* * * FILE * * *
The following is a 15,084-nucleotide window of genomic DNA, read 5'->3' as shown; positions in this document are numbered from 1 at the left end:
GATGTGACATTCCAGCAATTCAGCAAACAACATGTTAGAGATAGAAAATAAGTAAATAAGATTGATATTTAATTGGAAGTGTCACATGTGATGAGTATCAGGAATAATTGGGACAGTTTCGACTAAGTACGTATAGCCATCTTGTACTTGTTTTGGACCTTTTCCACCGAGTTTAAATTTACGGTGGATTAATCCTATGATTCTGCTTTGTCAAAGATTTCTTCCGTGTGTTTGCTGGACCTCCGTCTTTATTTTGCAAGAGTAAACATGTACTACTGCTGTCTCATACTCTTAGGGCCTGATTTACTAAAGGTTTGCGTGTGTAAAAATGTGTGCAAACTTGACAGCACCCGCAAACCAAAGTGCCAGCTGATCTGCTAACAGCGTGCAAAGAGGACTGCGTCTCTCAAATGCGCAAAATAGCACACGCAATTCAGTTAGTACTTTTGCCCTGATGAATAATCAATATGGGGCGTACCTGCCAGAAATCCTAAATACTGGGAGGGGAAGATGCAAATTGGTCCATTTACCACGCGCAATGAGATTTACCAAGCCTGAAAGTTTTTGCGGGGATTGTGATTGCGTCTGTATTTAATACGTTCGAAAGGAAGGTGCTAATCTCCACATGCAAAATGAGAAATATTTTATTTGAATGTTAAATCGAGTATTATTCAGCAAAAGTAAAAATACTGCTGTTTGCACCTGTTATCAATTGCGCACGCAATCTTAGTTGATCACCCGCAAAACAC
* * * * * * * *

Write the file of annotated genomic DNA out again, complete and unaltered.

The following is a 15,084-nucleotide window of genomic DNA, read 5'->3' as shown; positions in this document are numbered from 1 at the left end:
GATGTGACATTCCAGCAATTCAGCAAACAACATGTTAGAGATAGAAAATAAGTAAATAAGATTGATATTTAATTGGAAGTGTCACATGTGATGAGTATCAGGAATAATTGGGACAGTTTCGACTAAGTACGTATAGCCATCTTGTACTTGTTTTGGACCTTTTCCACCGAGTTTAAATTTACGGTGGATTAATCCTATGATTCTGCTTTGTCAAAGATTTCTTCCGTGTGTTTGCTGGACCTCCGTCTTTATTTTGCAAGAGTAAACATGTACTACTGCTGTCTCATACTCTTAGGGCCTGATTTACTAAAGGTTTGCGTGTGTAAAAATGTGTGCAAACTTGACAGCACCCGCAAACCAAAGTGCCAGCTGATCTGCTAACAGCGTGCAAAGAGGACTGCGTCTCTCAAATGCGCAAAATAGCACACGCAATTCAGTTAGTACTTTTGCCCTGATGAATAATCAATATGGGGCGTACCTGCCAGAAATCCTAAATACTGGGAGGGGAAGATGCAAATTGGTCCATTTACCACGCGCAATGAGATTTACCAAGCCTGAAAGTTTTTGCGGGGATTGTGATTGCGTCTGTATTTAATACGTTCGAAAGGAAGGTGCTAATCTCCACATGCAAAATGAGAAATATTTTATTTGAATGTTAAATCGAGTATTATTCAGCAAAAGTAAAAATACTGCTGTTTGCACCTGTTATCAATTGCGCACGCAATCTTAGTTGATCACCCGCAAAACAC